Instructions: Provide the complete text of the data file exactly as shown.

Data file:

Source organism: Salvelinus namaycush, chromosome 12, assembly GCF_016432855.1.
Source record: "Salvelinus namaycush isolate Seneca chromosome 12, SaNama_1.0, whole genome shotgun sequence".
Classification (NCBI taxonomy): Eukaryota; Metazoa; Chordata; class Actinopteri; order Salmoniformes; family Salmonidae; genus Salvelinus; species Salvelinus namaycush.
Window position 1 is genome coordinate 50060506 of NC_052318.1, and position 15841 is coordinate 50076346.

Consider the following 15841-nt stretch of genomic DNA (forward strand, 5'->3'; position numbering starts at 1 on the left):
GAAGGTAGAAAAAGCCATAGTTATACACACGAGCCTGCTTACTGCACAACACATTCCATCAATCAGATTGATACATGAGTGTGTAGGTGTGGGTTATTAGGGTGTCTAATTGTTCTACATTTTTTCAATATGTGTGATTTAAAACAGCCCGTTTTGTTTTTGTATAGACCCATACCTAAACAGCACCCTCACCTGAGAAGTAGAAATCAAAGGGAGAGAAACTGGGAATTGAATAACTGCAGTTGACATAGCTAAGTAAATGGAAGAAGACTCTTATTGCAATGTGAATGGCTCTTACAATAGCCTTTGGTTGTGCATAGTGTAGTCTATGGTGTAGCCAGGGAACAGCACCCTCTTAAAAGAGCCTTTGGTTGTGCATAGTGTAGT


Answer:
Source organism: Salvelinus namaycush, chromosome 12, assembly GCF_016432855.1.
Source record: "Salvelinus namaycush isolate Seneca chromosome 12, SaNama_1.0, whole genome shotgun sequence".
Classification (NCBI taxonomy): Eukaryota; Metazoa; Chordata; class Actinopteri; order Salmoniformes; family Salmonidae; genus Salvelinus; species Salvelinus namaycush.
Window position 1 is genome coordinate 50060506 of NC_052318.1, and position 15841 is coordinate 50076346.

Consider the following 15841-nt stretch of genomic DNA (forward strand, 5'->3'; position numbering starts at 1 on the left):
GAAGGTAGAAAAAGCCATAGTTATACACACGAGCCTGCTTACTGCACAACACATTCCATCAATCAGATTGATACATGAGTGTGTAGGTGTGGGTTATTAGGGTGTCTAATTGTTCTACATTTTTTCAATATGTGTGATTTAAAACAGCCCGTTTTGTTTTTGTATAGACCCATACCTAAACAGCACCCTCACCTGAGAAGTAGAAATCAAAGGGAGAGAAACTGGGAATTGAATAACTGCAGTTGACATAGCTAAGTAAATGGAAGAAGACTCTTATTGCAATGTGAATGGCTCTTACAATAGCCTTTGGTTGTGCATAGTGTAGTCTATGGTGTAGCCAGGGAACAGCACCCTCTTAAAAGAGCCTTTGGTTGTGCATAGTGTAGT